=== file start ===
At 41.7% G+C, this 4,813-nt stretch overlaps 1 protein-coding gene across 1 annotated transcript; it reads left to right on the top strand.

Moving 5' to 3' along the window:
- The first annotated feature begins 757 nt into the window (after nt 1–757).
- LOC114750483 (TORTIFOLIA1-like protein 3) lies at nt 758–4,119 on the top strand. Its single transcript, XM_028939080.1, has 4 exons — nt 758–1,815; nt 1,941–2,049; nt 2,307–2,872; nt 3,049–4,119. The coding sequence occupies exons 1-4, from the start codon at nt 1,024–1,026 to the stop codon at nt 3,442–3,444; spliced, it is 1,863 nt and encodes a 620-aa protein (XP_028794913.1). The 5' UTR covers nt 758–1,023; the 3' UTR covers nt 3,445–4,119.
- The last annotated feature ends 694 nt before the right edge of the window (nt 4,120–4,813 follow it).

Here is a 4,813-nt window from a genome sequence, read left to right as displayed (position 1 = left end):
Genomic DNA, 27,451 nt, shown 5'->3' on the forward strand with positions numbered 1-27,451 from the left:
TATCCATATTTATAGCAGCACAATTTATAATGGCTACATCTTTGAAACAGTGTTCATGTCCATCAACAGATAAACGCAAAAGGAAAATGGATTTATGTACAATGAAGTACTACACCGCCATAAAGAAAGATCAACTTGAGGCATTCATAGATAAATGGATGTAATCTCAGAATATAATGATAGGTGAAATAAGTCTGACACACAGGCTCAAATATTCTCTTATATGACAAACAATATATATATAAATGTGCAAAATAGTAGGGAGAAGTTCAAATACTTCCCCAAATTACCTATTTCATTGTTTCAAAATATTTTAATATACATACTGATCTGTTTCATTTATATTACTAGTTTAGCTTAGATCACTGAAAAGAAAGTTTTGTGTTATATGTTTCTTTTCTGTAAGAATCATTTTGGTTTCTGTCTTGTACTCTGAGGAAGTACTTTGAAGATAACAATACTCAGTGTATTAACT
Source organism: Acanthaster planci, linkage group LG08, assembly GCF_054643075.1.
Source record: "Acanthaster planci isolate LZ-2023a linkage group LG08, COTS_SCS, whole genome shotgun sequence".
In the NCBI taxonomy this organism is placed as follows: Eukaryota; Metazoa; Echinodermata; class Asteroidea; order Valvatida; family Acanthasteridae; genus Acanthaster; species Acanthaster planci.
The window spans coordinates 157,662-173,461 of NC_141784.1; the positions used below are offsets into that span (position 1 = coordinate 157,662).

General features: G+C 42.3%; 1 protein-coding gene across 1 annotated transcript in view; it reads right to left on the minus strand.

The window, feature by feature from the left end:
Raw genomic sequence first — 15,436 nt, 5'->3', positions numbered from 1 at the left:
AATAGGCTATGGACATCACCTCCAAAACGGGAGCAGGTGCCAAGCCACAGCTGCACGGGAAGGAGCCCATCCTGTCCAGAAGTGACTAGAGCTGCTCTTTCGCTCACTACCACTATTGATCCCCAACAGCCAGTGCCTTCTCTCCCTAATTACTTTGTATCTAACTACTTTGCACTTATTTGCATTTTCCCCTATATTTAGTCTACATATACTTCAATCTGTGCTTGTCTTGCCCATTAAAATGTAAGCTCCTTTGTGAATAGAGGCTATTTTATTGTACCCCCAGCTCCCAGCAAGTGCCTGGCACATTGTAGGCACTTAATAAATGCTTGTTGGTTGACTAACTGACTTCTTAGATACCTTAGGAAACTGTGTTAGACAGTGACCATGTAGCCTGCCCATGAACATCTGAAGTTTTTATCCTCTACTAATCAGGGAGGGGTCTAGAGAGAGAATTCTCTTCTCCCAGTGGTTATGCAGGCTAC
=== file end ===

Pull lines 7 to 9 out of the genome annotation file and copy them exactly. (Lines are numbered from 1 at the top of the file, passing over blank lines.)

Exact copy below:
Genomic DNA, 27,451 nt, shown 5'->3' on the forward strand with positions numbered 1-27,451 from the left:
TATCCATATTTATAGCAGCACAATTTATAATGGCTACATCTTTGAAACAGTGTTCATGTCCATCAACAGATAAACGCAAAAGGAAAATGGATTTATGTACAATGAAGTACTACACCGCCATAAAGAAAGATCAACTTGAGGCATTCATAGATAAATGGATGTAATCTCAGAATATAATGATAGGTGAAATAAGTCTGACACACAGGCTCAAATATTCTCTTATATGACAAACAATATATATATAAATGTGCAAAATAGTAGGGAGAAGTTCAAATACTTCCCCAAATTACCTATTTCATTGTTTCAAAATATTTTAATATACATACTGATCTGTTTCATTTATATTACTAGTTTAGCTTAGATCACTGAAAAGAAAGTTTTGTGTTATATGTTTCTTTTCTGTAAGAATCATTTTGGTTTCTGTCTTGTACTCTGAGGAAGTACTTTGAAGATAACAATACTCAGTGTATTAACT
Source organism: Acanthaster planci, linkage group LG08, assembly GCF_054643075.1.